Friday, December 20, 2013

Stored procedure taking long time to execute

This can happen due to many factors like lack of indexes, out of dates statistics, if it returns a large number of records, etc.

I observed a similar behavior recently in a production environment. The stored procedure had the code similar to the following;

    SELECT Col3   
FROM dbo.Tab1
WHERE Col1 = @Col1
AND Col2 = @Col2
AND RTRIM(LTRIM(REPLACE(REPLACE(REPLACE(REPLACE(CAST(Comments AS VARCHAR(2000)),'<br />',''),CHAR(10),''),CHAR(13),''),'&nbsp;',''))) <> ''

Let me give you some background information about this table.



  • Col2 and Col3 are UNIQUEIDENTIFIER
  • Comments column is ntext and does not have indexes
  • All three columns Col1, Col2 and Col3 has indexes
  • Col2 and the PK is the clustered index of the table
  • Table has 825,452,256 records (825 million)

Tuesday, October 15, 2013

The FORMAT function

Recently one of colleagues asked, how to format a date value according to the style he wants. His date style is as below;

10/15/13 - 04:11 pm

The immediate solution that came into my mind was the CONVERT function which you can specify the conversion style. He had already worked out a solution which using that function and the code is as below;

SELECT LEFT(Lower(CONVERT (VARCHAR, CURRENT_TIMESTAMP, 1) + ' - ' + RIGHT( 
CONVERT (
VARCHAR, CURRENT_TIMESTAMP, 100), 8)), 17)
+
' '
+ Lower(RIGHT(CONVERT (VARCHAR, CURRENT_TIMESTAMP, 100), 2)) AS
"Date/Time"

However it is bit of complex string concatenation. Wouldn’t there be any simple way of doing it? So after bit of research I found the following code which does the exact same thing that my colleague wants.

DECLARE @d DATETIME = CURRENT_TIMESTAMP; 

SELECT Lower(Format(@d, 'MM/dd/yy - hh:mm tt')) AS 'Date/Time'

Using FORMAT function, you can format numeric and date values. It also supports the culture. The syntax is as below;

FORMAT ( value, format [, culture ] )

Saturday, September 7, 2013

SSMS Limitations

When performing admin tasks or development tasks, some people like to use SQL Server Management Studio (SSMS) while some are like to use scripts. As many of you know, SSMS has limitations when it comes to perform some tasks. I found such instance while setting up replication for a testing purpose.

The requirement is simple, I wanted to setup a replication for a table. The uncommon factor here is, the publisher and subscriber databases are same. I used a AdventureWorks2008R2 as the database.

Monday, September 2, 2013

Identifying slow running queries

This post is for SQL Server Database Administrators who have find difficulty in some situations when identifying slow running queries. The DBAs who work in production environment specially might have faced situations where users or other production monitoring teams complaining that suddenly they see a slowness in their systems. The “slowness in the system” a very generic term. This could be due to various reasons. Such as;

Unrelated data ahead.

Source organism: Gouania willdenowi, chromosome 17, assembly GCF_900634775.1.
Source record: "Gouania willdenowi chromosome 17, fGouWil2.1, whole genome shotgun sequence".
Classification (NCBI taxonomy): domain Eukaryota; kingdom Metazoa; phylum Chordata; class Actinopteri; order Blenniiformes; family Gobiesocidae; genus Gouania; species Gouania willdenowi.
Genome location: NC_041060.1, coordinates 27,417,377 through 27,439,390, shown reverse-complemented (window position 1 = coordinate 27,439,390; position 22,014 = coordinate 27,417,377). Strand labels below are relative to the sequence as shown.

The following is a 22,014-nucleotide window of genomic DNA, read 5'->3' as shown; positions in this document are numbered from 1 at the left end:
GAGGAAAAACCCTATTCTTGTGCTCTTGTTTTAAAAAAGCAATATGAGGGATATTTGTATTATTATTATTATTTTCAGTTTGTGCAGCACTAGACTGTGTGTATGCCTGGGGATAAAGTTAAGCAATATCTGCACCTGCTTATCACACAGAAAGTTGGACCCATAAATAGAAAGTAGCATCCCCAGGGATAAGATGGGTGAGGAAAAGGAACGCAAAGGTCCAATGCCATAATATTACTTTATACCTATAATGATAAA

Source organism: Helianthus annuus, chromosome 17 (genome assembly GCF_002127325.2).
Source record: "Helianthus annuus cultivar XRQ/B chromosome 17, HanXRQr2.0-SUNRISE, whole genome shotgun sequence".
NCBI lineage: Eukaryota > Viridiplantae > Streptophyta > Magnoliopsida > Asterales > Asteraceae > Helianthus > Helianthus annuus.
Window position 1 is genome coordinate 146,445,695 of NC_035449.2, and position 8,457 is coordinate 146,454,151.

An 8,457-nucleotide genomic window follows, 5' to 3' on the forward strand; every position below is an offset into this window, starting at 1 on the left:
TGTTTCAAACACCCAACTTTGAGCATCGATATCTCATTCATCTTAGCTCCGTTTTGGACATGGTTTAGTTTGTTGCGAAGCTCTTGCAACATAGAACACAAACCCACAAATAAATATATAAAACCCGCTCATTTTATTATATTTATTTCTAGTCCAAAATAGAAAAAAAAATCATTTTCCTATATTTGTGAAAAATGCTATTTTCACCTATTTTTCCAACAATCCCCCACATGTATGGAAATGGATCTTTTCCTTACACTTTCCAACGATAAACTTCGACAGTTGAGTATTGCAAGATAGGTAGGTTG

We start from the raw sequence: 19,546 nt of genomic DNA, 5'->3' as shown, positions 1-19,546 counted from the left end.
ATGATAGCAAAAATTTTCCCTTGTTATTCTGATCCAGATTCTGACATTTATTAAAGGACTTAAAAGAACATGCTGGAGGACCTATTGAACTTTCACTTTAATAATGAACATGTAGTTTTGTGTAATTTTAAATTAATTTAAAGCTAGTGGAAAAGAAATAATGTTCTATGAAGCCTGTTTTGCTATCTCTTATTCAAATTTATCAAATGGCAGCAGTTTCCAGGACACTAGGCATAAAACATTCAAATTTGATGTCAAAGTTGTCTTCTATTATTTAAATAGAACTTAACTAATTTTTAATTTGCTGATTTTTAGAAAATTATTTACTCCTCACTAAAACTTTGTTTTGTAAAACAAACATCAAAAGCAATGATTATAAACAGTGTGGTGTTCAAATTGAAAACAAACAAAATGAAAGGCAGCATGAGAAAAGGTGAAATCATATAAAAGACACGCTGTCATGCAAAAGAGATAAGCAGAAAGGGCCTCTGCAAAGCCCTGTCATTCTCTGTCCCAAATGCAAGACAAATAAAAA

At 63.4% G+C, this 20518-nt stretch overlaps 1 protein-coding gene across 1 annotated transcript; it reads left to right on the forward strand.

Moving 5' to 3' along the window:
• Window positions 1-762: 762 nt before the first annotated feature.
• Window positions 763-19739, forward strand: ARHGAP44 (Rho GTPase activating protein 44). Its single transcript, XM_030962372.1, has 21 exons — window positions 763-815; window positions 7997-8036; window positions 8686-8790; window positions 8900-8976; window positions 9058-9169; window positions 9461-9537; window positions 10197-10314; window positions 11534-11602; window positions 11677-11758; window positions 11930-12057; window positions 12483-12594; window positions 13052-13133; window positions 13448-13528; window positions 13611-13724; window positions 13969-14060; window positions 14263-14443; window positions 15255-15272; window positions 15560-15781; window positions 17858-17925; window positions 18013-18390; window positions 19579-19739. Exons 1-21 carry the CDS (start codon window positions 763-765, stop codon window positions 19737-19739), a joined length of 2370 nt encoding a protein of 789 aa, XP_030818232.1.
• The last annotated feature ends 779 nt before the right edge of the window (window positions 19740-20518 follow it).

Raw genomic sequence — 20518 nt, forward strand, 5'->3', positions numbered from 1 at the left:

• Network issue
  • Application server issue
  • Database issue

As a DBA, it is a responsibility to make sure everything is clear in database perspective. Before start troubleshooting the broader phenomena, it is necessary to ask few questions to shed some light into the dark area. Below questions might be useful;

Monday, August 26, 2013

SET XACT_ABORT Option and Transaction Behavior

One of my colleagues asked what if a transaction has only BEGIN TRAN and COMMIT TRAN without a ROLLBACK TRAN. I did not have a proper answer on top of my head however I could remember the behavior is depending on the SET OPTION known as XACT_ABORT.
I initially tried the below query to test the above mentioned situation. Note that I did not change the default setting of XACT_ABORT option. The default is set to OFF.

Tuesday, June 25, 2013

“Table Alias”, How it behaves?

One of my colleagues asked me a question about a simple T-SQL query which uses table alias. See the below T-SQL code;

USE AdventureWorks2012
GO

SELECT
E.loginID,HumanResources.Employee.JobTitle FROM HumanResources.Employee E

The above query used a table alias “E” and in SELECT list one column refers with table alias while the other column referring  full table name.  Seems like technically correct query. However the query returned the following error.

Msg 4104, Level 16, State 1, Line 2
The multi-part identifier "HumanResources.Employee.JobTitle" could not be bound.


As per the error message, use of table name, “HumanResources.Employee” to refer JobTitle column is incorrect. When you remove HumanResources.Employee in the SELECT list then the query works fine.


The theory behind this is when you have a table alias, it logical rename the table to table alias. So if you want to refer the table in the query, it needs to use table alias instead of the actual table name.


Relational algebra explains this more clearly.


RA


The relevant operator for table alias in relational algebra (RA) is RENAME. As SQL derived from RA it is always better to learn RA before learning SQL.

Saturday, May 11, 2013

How to get database sizes

There are several ways to get database sizes in a server. Following three system tables has the information to get database sizes.

sys.sysfiles

sys.database_files

sys.dm_db_file_space_usage

You also can use following system stored procedure.

exec sp_spaceused

However the easiest way is to use SP_HELPDB system stored procedure. Below script used that SP to get the database sizes in a server.

create table #spdbdesc

(
dbname sysname,
dbsize nvarchar(13) null,
owner sysname null,
dbid smallint primary key,
created nvarchar(11),
dbdesc nvarchar(600) null,
cmptlevel tinyint
)


INSERT INTO #spdbdesc
exec SP_HELPDB

SELECT *
FROM #spdbdesc
 
 
 

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